Just like the name supposes, the game is first of all meditative. You don’t need to hurry or beat scores; just go through it. The price is more than moderate: just $0.99.
In this game you need to direct the laser beam, so it can activate the power sources. The method of doing it is turning the prepositioned mirrors, so the reflected laser goes where you want it to.
This game needs a bit of mental calculation and some understanding of basic optics. But there’s nothing extraordinary you need to know to enjoy Laser Overload. The game is basically free, though you may need to pay for extras. The only thing about it that doesn’t perfectly fit is timing for each level and star rating you get for completion.
This game is as simple as its name, but it’s as diverse as blue objects around us, from the sky and the sea to Skype, LED indicators, or Heisenberg’s meth. The mission is the same across all the levels: you need to color the entire screen blue. But the ways to do it are different all the time. You can easily guess at some levels, at others it takes some time, and sometimes you don’t even understand how come you did succeed. We won’t spoil you the pleasure of solving the puzzles; just download it and have a jolly blue time.
It’s a wooden block puzzle, one of those slow-paced, amazing, and meditative games that work the best anti-stress. Wooden puzzles have been around long before the smartphones, and these shapes, tricky and beautiful, inspire some special feeling about them.
In Interlocked you need to disassemble 3D wooden objects made of separate elements. To take one of them off, you need to pull or push it in the right direction, but mind the other components that might stand in the way. Levels you complete are also rated, and the time you spend matters. But you can just ignore it and adjust the pace to your inner condition.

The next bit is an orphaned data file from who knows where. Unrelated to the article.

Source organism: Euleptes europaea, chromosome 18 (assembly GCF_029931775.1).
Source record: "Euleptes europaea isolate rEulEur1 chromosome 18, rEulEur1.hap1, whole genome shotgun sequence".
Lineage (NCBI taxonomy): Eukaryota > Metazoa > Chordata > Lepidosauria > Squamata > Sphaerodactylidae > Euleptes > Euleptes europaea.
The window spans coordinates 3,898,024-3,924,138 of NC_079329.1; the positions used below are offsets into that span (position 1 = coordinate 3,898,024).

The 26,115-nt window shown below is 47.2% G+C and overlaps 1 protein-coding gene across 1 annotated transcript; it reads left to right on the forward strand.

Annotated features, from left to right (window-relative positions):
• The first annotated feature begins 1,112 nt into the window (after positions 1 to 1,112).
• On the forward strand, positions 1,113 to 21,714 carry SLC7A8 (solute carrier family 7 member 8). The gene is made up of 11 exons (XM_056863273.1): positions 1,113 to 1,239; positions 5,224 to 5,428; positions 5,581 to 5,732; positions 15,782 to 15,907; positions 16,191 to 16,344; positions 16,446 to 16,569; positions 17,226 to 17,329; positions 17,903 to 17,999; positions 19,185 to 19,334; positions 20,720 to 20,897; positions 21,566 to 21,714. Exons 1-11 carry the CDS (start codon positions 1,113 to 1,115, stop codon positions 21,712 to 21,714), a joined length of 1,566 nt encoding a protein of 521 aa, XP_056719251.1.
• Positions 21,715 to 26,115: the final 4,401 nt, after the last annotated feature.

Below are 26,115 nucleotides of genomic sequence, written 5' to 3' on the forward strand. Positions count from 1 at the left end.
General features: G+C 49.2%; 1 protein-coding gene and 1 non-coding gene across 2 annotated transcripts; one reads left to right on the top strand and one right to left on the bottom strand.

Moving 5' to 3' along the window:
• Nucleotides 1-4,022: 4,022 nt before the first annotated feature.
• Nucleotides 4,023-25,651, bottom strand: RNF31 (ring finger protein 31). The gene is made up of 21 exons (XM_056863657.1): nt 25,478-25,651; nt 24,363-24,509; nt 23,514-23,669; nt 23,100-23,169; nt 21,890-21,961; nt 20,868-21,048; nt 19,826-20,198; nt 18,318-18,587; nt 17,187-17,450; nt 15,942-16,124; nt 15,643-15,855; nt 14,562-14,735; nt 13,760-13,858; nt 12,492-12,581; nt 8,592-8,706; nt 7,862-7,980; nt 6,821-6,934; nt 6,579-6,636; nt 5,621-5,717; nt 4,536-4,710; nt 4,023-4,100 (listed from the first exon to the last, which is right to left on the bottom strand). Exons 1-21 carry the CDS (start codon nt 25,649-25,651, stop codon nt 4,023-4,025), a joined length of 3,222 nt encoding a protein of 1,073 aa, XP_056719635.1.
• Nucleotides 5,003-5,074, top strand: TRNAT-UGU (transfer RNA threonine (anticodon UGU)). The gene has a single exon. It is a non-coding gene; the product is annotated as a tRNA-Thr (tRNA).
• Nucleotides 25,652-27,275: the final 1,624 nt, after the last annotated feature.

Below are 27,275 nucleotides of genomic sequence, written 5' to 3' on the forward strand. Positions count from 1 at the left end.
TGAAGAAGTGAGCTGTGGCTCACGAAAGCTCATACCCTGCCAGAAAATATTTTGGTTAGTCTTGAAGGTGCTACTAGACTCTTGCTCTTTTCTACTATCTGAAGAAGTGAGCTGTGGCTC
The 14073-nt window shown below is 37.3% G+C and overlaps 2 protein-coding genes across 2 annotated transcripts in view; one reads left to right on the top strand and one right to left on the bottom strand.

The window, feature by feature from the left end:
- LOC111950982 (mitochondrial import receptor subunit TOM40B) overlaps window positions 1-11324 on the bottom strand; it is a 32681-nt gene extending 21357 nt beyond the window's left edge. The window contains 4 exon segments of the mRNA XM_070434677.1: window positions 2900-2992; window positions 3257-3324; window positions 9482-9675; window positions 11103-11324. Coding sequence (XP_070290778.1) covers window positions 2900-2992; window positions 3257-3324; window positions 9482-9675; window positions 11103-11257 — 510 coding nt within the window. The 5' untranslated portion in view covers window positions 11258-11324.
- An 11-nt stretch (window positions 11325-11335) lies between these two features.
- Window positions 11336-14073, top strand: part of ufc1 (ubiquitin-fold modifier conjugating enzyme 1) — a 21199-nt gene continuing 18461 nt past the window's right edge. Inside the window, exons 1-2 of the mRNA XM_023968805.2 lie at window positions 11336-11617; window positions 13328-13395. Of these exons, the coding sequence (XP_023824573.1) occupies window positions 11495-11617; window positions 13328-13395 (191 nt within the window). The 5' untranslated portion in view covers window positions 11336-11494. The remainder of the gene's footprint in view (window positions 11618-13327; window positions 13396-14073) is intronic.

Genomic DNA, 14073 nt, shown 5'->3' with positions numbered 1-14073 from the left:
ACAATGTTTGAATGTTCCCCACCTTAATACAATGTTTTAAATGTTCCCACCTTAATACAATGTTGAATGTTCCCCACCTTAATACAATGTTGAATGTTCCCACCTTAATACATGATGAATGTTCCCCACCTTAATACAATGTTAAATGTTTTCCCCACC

It’s a 3D version of Mahjong solitaire, where you need to remove pairs of identical objects until the field is emptied. Here you also remove the cubes with the same pictures, tapping on one of them and them on the other. You can rotate the 3D construction to see the picture better.
Everything is meditative about this game. There’s no reason to accelerate (though the timer is on the screen), you can relax to the beautiful meditative music and enjoy Oriental nature or idyllic home backgrounds. And the app also offers various skins, reminding of Chinese games, European alchemy, mass media, or various symbols.
In this minimal game you control the small cube that you need to navigate to its destination through various obstacles. The difficulty may vary; some of the levels are no-brainers, others may keep you busy for hours. But the overall impression of the game is just what it takes to relax after a hard day.
You can download hocus for free, and it contains no ads. There are extras that can be bought for money, but you don’t necessarily have to (unless you’re willing to support the developer).
Why So Few?
Of course, there are more relaxing games on Google Play, but while writing the article, the author was heavily influenced by the games he gave some time to. So there are just ten of them I found the most adequate for relaxation. But we always welcome new discoveries.